U.S. sticks it to transit users while gifting drivers a tax cut
In 2009, the government decided to grant an equal tax break to commuters who take public transit, allowing them to write off part of the cost of their bus or train tickets. In Washington, D.C., the transit authority noticed a slight increase in ridership. In New York, more than 700,000 people were eligible for the benefit.Actually it makes perfect sense when you want to incentivize purchase of a bailed out car industry. It makes perfect sense if you need to encourage the repetitive purchase of vehicles, over and over and over. It helps to give a boost to a "vital" industry that is extremely susceptible to rising oil prices and then later gas prices which if you haven't noticed WTI is climbing back towards the magic $100 marker as talk of "the recovery" picks up.
But the lawmakers slapped a sunset clause onto the subsidy. So on Jan. 1, the tax benefit for transit takers will be automatically reduced to $130 a month, from $245.
At the same time, the tax benefit for drivers will increase $5 to $250 a month.
“All along we have always asserted it’s a backwards policy thrust that we have right now,” said Billy Terry, senior legislative representative of the American Public Transportation Association. “To have parking more incentivized than transit absolutely makes no sense.”
Interestingly enough, despite the U.S.'s record "fracking boom" the overall pattern of oil prices hasn't changed, in fact 2012 saw a much lower dive down to $80.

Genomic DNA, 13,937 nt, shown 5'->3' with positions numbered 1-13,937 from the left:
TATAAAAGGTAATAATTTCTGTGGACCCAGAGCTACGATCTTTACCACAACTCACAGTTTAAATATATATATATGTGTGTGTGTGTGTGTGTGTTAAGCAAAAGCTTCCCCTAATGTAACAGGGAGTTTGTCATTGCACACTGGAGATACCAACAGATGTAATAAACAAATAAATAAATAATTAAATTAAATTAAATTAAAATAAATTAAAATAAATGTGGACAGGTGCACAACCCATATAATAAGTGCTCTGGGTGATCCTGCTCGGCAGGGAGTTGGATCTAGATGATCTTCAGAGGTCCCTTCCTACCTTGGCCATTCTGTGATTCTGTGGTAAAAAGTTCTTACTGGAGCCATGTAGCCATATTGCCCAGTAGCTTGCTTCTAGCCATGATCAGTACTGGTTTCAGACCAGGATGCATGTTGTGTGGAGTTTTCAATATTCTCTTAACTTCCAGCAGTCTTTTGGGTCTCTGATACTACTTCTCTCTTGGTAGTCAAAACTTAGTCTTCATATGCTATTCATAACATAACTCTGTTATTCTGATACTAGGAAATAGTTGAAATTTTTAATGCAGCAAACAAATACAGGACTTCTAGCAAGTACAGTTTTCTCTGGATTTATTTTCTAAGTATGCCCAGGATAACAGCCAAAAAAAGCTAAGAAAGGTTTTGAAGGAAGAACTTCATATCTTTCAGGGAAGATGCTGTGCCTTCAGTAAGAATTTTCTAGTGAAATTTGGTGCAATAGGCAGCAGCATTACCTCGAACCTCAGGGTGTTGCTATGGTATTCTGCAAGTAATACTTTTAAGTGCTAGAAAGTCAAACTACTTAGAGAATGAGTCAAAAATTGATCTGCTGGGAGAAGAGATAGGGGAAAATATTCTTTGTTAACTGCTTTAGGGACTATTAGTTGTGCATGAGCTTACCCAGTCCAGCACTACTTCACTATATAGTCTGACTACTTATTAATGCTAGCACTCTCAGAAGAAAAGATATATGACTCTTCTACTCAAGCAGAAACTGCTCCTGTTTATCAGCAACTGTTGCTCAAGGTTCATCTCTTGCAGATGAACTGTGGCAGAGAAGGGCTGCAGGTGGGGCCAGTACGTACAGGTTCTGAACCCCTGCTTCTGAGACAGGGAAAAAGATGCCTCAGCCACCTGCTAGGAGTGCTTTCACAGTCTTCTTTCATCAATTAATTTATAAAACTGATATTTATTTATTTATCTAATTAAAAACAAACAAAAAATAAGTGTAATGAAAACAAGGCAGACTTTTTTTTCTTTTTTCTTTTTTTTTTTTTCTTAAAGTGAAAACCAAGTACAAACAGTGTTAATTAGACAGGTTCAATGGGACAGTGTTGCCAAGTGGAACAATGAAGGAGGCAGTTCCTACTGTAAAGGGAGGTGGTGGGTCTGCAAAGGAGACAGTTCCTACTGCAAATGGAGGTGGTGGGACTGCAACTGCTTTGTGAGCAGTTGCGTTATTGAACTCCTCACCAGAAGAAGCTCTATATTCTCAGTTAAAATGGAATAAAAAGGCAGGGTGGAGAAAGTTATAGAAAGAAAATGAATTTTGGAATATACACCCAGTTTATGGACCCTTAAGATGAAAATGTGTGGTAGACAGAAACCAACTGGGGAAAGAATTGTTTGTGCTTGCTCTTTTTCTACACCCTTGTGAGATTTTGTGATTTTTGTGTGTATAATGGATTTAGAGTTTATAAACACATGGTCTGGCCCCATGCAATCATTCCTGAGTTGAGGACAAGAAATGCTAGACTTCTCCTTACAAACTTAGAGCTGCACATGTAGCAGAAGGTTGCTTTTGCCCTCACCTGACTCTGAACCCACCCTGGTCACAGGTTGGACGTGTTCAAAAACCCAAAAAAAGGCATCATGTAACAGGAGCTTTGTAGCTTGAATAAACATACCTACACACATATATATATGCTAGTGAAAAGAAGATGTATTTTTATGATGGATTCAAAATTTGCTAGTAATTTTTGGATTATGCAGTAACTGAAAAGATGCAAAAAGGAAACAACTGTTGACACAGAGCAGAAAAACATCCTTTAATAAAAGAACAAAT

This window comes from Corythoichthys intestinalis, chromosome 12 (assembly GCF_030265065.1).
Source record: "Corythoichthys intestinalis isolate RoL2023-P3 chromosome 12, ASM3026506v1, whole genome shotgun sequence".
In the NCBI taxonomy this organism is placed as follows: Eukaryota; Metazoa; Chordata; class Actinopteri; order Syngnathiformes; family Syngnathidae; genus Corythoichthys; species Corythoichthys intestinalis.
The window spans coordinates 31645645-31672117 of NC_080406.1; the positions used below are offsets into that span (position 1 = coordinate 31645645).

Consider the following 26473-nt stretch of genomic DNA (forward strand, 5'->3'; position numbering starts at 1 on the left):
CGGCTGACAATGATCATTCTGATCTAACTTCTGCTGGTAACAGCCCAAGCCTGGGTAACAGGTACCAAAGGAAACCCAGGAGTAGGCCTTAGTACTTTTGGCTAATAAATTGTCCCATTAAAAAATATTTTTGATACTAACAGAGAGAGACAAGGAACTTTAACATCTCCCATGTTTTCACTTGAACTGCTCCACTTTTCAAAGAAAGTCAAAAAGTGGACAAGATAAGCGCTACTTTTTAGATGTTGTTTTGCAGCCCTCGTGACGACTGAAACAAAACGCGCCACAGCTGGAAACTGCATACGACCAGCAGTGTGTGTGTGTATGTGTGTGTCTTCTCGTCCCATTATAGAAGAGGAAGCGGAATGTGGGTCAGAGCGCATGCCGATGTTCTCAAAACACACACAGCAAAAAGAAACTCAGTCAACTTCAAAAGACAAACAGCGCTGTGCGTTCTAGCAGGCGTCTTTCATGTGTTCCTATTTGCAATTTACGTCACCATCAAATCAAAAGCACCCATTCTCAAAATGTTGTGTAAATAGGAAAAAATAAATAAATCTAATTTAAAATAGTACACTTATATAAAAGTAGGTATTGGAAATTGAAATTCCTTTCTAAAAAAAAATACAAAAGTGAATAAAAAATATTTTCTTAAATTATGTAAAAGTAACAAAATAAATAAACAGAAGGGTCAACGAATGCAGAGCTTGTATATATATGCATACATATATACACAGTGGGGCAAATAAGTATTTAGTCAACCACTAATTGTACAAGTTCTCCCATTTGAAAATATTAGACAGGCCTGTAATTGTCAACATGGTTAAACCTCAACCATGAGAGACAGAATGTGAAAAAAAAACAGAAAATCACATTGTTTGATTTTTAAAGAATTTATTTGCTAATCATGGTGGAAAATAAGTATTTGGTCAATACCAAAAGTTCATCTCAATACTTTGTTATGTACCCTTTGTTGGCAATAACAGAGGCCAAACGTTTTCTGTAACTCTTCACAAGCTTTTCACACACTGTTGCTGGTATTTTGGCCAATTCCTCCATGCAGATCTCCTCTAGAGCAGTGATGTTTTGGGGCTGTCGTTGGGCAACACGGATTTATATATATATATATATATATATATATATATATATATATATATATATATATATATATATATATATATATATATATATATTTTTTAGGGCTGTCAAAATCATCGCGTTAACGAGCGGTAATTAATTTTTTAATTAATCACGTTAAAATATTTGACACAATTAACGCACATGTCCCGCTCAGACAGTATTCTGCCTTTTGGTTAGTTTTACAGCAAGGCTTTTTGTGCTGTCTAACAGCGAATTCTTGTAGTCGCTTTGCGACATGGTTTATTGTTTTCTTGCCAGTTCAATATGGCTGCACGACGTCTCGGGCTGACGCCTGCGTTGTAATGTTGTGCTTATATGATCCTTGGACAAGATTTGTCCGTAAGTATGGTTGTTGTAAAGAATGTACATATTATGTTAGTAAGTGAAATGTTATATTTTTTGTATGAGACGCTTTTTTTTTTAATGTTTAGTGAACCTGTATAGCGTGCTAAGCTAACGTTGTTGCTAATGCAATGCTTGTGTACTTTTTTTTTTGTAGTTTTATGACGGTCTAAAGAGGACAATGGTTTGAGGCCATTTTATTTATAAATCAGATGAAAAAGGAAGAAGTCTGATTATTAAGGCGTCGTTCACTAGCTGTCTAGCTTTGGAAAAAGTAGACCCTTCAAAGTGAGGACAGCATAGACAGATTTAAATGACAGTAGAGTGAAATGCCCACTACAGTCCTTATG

WTI-Brent Spread Narrowing as U.S. Exports Record Fuels
While the U.S. is pumping the most crude oil in a quarter century, laws prohibit most exports, driving down costs for domestic refiners and spurring record shipments of everything from diesel to gasoline that will diminish stockpiles. The forecasters expect Brent prices to weaken as regional supply recovers, led by Iran and Libya.Take note first, on how important the Libyan and Iranian supplies are for lowering affordability for the Europeans. This goes back to what I said on Libya way back on Hellberta. The "nuclear deal" and lifting of sanctions with Iran is also well timed.
“The continuing arbitrage for oil products out of the U.S. is going to move WTI higher,” said Eugen Weinberg, the head of commodities research at Commerzbank in Frankfurt. “We’re likely to see negative surprises for Brent because right now the market is not yet pricing in the return of Libyan and Iranian barrels.”
Second, the U.S. is going to drive WTI prices higher. Now, I disagree with their reasoning. Beyond standard considerations, supply constraints, etc, oil is largely driven by speculation which is itself driven by expectations of the future. Generally oil price will rise if demand for oil is going to go up, or that there is an expectation supply is going to go down. Not surprisingly oil price tends to follow the same pattern as economic confidence. It's good, it's good, oil price rises, but as affordability hits the ceiling of $100 and begins hitting resistance it does not have enough momentum to go beyond $110 (as I forecast back in January), and it is at these points that the "recovery stalls".